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Drummond, whose search company avoids some of these complexities by tapping humans to do its indexing, notes that it would possible to simplify the problem and merely determine, for example, whether or not the Web application has made a data request to Facebook. Presumably, that's what Google is currently doing. [blogs.forbes.com...]
<a href=”ajax.htm?foo=32” onClick=”navigate('ajax.html#foo=32'); return false”>foo 32</a>
Googlebot is now able to construct much of the page and can access the onClick event contained in most tags. For now, if the onClick event calls a function that then constructs the URL, Googlebot can only interpret it if the function is part of the page (rather than in an external script).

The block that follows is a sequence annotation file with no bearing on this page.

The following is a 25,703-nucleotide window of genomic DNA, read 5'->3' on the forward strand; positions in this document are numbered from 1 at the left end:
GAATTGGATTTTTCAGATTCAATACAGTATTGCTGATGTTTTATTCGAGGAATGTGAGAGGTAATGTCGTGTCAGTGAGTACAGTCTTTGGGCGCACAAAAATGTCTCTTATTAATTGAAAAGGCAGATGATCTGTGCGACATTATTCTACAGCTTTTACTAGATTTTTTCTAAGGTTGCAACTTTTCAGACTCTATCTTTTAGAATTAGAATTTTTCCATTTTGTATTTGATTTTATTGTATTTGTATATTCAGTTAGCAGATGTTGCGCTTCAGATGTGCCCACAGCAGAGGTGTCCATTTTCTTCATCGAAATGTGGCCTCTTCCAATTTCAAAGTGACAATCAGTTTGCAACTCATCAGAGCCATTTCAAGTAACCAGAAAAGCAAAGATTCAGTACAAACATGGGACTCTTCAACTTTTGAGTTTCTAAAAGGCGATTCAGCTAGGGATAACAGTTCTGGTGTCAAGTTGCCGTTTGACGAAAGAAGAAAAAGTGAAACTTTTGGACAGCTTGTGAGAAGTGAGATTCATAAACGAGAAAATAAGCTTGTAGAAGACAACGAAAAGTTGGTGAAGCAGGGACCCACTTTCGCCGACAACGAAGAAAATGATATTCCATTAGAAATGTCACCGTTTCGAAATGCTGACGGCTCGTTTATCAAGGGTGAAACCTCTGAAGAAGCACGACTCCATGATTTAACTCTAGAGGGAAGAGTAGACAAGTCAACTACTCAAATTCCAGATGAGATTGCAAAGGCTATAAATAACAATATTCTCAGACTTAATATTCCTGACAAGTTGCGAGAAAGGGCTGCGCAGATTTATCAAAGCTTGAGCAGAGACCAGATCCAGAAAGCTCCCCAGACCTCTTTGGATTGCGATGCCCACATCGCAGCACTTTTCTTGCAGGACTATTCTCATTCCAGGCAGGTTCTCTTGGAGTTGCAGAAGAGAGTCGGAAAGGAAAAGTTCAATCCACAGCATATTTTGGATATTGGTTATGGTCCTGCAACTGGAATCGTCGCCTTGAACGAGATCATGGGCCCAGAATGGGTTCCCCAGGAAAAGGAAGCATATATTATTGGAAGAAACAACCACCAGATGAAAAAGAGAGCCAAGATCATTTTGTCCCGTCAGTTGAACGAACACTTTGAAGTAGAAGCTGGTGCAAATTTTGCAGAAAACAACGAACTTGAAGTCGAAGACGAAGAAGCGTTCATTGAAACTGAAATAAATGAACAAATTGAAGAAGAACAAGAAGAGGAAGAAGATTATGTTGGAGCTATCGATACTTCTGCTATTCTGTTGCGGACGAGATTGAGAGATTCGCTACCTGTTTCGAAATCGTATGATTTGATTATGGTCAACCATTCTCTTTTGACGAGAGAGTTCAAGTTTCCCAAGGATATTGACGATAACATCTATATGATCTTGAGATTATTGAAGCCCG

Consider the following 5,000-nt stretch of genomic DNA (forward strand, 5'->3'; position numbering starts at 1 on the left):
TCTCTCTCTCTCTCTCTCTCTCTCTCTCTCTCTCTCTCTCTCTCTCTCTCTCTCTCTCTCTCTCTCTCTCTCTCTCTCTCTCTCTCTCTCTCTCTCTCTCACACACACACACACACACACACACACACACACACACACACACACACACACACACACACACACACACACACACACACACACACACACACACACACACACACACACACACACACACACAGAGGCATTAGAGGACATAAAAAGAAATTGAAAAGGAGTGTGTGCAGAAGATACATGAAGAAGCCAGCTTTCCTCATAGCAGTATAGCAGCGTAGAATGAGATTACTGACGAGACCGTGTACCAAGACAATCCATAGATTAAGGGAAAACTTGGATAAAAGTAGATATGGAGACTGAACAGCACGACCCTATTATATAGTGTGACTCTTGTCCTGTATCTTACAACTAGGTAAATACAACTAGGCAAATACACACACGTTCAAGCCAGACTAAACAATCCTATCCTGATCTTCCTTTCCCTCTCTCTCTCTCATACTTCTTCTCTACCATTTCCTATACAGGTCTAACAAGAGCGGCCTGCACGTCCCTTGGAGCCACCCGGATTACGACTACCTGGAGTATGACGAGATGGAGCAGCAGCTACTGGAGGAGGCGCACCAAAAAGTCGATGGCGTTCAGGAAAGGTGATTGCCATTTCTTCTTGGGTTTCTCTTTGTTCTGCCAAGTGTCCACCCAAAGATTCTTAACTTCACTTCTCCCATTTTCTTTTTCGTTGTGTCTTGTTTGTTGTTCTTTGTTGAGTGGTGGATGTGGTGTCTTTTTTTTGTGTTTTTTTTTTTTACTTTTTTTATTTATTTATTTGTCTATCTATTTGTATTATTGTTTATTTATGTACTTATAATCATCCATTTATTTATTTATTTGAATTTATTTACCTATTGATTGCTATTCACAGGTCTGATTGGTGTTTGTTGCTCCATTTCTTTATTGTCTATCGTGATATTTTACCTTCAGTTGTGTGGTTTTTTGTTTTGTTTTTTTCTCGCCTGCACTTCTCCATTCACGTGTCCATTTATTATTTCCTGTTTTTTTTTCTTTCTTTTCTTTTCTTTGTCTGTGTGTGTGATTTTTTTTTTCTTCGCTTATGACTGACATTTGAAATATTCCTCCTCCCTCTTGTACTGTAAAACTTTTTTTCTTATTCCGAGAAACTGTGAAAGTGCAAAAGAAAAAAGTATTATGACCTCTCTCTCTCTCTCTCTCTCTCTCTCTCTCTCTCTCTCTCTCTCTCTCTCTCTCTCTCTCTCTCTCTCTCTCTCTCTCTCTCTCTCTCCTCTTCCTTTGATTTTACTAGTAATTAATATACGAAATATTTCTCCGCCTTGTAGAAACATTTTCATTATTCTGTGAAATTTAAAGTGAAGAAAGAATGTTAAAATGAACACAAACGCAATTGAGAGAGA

Some examples of code that Googlebot can now execute include:
<tr onclick="myfunction('index.html')"><a href="#"
('welcome.html')">open new window</a>
These links pass both anchor text and PageRank.
And what is stopping the server code from not sending the client side scripts to spiders/bots requests?
webmasters *do* want bots like Googlebot to see the site the way that users do